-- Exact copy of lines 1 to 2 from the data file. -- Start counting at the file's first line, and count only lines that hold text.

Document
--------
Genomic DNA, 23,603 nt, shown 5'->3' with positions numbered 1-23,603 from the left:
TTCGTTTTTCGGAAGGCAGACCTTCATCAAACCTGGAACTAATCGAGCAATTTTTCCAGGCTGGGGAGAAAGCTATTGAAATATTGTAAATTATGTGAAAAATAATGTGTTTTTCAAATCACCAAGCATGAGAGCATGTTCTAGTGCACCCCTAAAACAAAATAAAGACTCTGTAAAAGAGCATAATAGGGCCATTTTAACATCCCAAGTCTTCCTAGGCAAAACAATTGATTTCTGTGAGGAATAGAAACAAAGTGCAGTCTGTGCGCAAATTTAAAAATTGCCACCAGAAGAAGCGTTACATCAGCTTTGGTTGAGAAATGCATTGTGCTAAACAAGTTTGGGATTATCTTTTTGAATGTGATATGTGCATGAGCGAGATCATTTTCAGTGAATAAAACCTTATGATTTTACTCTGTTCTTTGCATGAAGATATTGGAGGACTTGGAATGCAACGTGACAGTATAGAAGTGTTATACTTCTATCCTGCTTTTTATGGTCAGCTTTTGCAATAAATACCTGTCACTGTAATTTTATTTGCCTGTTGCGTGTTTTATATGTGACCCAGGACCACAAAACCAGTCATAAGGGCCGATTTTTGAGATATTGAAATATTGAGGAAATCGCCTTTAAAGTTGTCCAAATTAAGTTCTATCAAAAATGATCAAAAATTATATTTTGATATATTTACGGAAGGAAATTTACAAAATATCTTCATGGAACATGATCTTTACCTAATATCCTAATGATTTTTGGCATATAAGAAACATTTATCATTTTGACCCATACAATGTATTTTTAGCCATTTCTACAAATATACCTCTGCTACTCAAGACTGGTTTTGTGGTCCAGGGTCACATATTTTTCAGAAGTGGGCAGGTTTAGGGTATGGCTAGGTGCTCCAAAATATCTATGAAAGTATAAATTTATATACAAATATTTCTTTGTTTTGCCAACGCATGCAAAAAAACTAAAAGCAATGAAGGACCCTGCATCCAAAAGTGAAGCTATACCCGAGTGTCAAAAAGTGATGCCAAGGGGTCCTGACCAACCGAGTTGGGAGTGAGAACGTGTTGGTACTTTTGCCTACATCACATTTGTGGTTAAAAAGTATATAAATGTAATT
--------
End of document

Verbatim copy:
Genomic DNA, 23,603 nt, shown 5'->3' with positions numbered 1-23,603 from the left:
TTCGTTTTTCGGAAGGCAGACCTTCATCAAACCTGGAACTAATCGAGCAATTTTTCCAGGCTGGGGAGAAAGCTATTGAAATATTGTAAATTATGTGAAAAATAATGTGTTTTTCAAATCACCAAGCATGAGAGCATGTTCTAGTGCACCCCTAAAACAAAATAAAGACTCTGTAAAAGAGCATAATAGGGCCATTTTAACATCCCAAGTCTTCCTAGGCAAAACAATTGATTTCTGTGAGGAATAGAAACAAAGTGCAGTCTGTGCGCAAATTTAAAAATTGCCACCAGAAGAAGCGTTACATCAGCTTTGGTTGAGAAATGCATTGTGCTAAACAAGTTTGGGATTATCTTTTTGAATGTGATATGTGCATGAGCGAGATCATTTTCAGTGAATAAAACCTTATGATTTTACTCTGTTCTTTGCATGAAGATATTGGAGGACTTGGAATGCAACGTGACAGTATAGAAGTGTTATACTTCTATCCTGCTTTTTATGGTCAGCTTTTGCAATAAATACCTGTCACTGTAATTTTATTTGCCTGTTGCGTGTTTTATATGTGACCCAGGACCACAAAACCAGTCATAAGGGCCGATTTTTGAGATATTGAAATATTGAGGAAATCGCCTTTAAAGTTGTCCAAATTAAGTTCTATCAAAAATGATCAAAAATTATATTTTGATATATTTACGGAAGGAAATTTACAAAATATCTTCATGGAACATGATCTTTACCTAATATCCTAATGATTTTTGGCATATAAGAAACATTTATCATTTTGACCCATACAATGTATTTTTAGCCATTTCTACAAATATACCTCTGCTACTCAAGACTGGTTTTGTGGTCCAGGGTCACATATTTTTCAGAAGTGGGCAGGTTTAGGGTATGGCTAGGTGCTCCAAAATATCTATGAAAGTATAAATTTATATACAAATATTTCTTTGTTTTGCCAACGCATGCAAAAAAACTAAAAGCAATGAAGGACCCTGCATCCAAAAGTGAAGCTATACCCGAGTGTCAAAAAGTGATGCCAAGGGGTCCTGACCAACCGAGTTGGGAGTGAGAACGTGTTGGTACTTTTGCCTACATCACATTTGTGGTTAAAAAGTATATAAATGTAATT